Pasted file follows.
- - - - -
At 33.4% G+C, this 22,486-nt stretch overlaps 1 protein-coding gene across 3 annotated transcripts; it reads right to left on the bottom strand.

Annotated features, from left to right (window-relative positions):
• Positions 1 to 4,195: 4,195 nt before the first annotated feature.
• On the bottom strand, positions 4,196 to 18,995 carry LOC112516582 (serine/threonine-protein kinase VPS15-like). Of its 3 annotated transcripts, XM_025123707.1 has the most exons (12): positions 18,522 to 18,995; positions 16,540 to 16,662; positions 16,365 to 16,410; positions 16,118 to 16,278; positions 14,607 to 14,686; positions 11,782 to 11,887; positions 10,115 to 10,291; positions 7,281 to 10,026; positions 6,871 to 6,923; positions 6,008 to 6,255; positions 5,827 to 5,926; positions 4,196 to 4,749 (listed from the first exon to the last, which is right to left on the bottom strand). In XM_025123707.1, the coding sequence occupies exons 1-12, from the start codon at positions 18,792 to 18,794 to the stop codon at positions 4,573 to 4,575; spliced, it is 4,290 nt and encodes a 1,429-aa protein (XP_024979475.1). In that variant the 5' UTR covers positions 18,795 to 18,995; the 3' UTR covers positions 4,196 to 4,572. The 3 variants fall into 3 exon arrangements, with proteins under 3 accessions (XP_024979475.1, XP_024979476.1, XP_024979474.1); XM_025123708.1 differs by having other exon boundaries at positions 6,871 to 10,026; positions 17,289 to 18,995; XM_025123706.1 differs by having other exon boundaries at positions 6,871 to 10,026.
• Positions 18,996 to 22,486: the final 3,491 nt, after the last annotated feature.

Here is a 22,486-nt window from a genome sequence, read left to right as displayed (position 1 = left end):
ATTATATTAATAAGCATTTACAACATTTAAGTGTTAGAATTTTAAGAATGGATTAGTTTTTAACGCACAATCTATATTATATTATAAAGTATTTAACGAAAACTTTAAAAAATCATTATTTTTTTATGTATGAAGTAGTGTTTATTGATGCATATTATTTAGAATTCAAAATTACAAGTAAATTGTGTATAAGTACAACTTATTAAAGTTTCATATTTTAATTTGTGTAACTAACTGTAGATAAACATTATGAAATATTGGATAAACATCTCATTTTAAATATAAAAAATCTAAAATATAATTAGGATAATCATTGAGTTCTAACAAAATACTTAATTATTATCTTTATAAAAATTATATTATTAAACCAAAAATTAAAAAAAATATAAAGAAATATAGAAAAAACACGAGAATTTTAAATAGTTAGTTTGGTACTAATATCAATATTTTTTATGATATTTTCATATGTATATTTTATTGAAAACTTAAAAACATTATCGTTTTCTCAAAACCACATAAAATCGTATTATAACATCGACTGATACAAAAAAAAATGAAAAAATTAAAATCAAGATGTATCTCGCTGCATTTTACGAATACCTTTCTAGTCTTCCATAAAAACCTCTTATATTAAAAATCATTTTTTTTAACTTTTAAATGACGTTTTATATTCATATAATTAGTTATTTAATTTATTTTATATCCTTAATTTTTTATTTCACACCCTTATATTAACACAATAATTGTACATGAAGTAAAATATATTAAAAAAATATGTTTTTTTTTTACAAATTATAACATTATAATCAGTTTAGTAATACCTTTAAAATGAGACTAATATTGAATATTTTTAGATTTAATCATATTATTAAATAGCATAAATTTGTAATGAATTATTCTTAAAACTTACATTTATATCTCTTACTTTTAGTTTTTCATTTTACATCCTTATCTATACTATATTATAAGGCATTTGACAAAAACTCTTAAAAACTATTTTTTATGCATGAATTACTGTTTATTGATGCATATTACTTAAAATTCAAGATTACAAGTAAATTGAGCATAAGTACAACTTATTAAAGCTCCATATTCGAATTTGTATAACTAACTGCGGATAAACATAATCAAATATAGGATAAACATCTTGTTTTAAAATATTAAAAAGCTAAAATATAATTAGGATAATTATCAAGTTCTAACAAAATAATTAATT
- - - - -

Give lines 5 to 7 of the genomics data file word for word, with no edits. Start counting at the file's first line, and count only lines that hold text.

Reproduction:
• Positions 18,996 to 22,486: the final 3,491 nt, after the last annotated feature.

Here is a 22,486-nt window from a genome sequence, read left to right as displayed (position 1 = left end):
ATTATATTAATAAGCATTTACAACATTTAAGTGTTAGAATTTTAAGAATGGATTAGTTTTTAACGCACAATCTATATTATATTATAAAGTATTTAACGAAAACTTTAAAAAATCATTATTTTTTTATGTATGAAGTAGTGTTTATTGATGCATATTATTTAGAATTCAAAATTACAAGTAAATTGTGTATAAGTACAACTTATTAAAGTTTCATATTTTAATTTGTGTAACTAACTGTAGATAAACATTATGAAATATTGGATAAACATCTCATTTTAAATATAAAAAATCTAAAATATAATTAGGATAATCATTGAGTTCTAACAAAATACTTAATTATTATCTTTATAAAAATTATATTATTAAACCAAAAATTAAAAAAAATATAAAGAAATATAGAAAAAACACGAGAATTTTAAATAGTTAGTTTGGTACTAATATCAATATTTTTTATGATATTTTCATATGTATATTTTATTGAAAACTTAAAAACATTATCGTTTTCTCAAAACCACATAAAATCGTATTATAACATCGACTGATACAAAAAAAAATGAAAAAATTAAAATCAAGATGTATCTCGCTGCATTTTACGAATACCTTTCTAGTCTTCCATAAAAACCTCTTATATTAAAAATCATTTTTTTTAACTTTTAAATGACGTTTTATATTCATATAATTAGTTATTTAATTTATTTTATATCCTTAATTTTTTATTTCACACCCTTATATTAACACAATAATTGTACATGAAGTAAAATATATTAAAAAAATATGTTTTTTTTTTACAAATTATAACATTATAATCAGTTTAGTAATACCTTTAAAATGAGACTAATATTGAATATTTTTAGATTTAATCATATTATTAAATAGCATAAATTTGTAATGAATTATTCTTAAAACTTACATTTATATCTCTTACTTTTAGTTTTTCATTTTACATCCTTATCTATACTATATTATAAGGCATTTGACAAAAACTCTTAAAAACTATTTTTTATGCATGAATTACTGTTTATTGATGCATATTACTTAAAATTCAAGATTACAAGTAAATTGAGCATAAGTACAACTTATTAAAGCTCCATATTCGAATTTGTATAACTAACTGCGGATAAACATAATCAAATATAGGATAAACATCTTGTTTTAAAATATTAAAAAGCTAAAATATAATTAGGATAATTATCAAGTTCTAACAAAATAATTAATT